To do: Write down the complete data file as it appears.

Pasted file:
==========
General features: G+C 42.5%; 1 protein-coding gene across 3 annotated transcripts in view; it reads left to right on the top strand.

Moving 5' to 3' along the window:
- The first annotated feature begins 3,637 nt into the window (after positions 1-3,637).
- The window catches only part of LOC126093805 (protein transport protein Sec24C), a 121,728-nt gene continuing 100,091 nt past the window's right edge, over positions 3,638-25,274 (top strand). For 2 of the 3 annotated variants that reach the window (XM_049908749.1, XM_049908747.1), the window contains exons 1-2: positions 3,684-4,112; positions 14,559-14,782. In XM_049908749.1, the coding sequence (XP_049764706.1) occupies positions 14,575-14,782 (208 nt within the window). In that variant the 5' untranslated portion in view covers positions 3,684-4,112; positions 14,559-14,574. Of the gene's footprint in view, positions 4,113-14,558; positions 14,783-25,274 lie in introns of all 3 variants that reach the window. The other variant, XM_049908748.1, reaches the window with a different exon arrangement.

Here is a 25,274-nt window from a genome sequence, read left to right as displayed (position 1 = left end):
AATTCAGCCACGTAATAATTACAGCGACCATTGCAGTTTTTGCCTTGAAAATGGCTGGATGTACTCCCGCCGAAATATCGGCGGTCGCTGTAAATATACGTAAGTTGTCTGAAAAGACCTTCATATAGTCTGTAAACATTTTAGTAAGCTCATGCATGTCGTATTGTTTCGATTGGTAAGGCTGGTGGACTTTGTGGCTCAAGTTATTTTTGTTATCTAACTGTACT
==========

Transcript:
General features: G+C 42.5%; 1 protein-coding gene across 3 annotated transcripts in view; it reads left to right on the top strand.

Moving 5' to 3' along the window:
- The first annotated feature begins 3,637 nt into the window (after positions 1-3,637).
- The window catches only part of LOC126093805 (protein transport protein Sec24C), a 121,728-nt gene continuing 100,091 nt past the window's right edge, over positions 3,638-25,274 (top strand). For 2 of the 3 annotated variants that reach the window (XM_049908749.1, XM_049908747.1), the window contains exons 1-2: positions 3,684-4,112; positions 14,559-14,782. In XM_049908749.1, the coding sequence (XP_049764706.1) occupies positions 14,575-14,782 (208 nt within the window). In that variant the 5' untranslated portion in view covers positions 3,684-4,112; positions 14,559-14,574. Of the gene's footprint in view, positions 4,113-14,558; positions 14,783-25,274 lie in introns of all 3 variants that reach the window. The other variant, XM_049908748.1, reaches the window with a different exon arrangement.

Here is a 25,274-nt window from a genome sequence, read left to right as displayed (position 1 = left end):
AATTCAGCCACGTAATAATTACAGCGACCATTGCAGTTTTTGCCTTGAAAATGGCTGGATGTACTCCCGCCGAAATATCGGCGGTCGCTGTAAATATACGTAAGTTGTCTGAAAAGACCTTCATATAGTCTGTAAACATTTTAGTAAGCTCATGCATGTCGTATTGTTTCGATTGGTAAGGCTGGTGGACTTTGTGGCTCAAGTTATTTTTGTTATCTAACTGTACT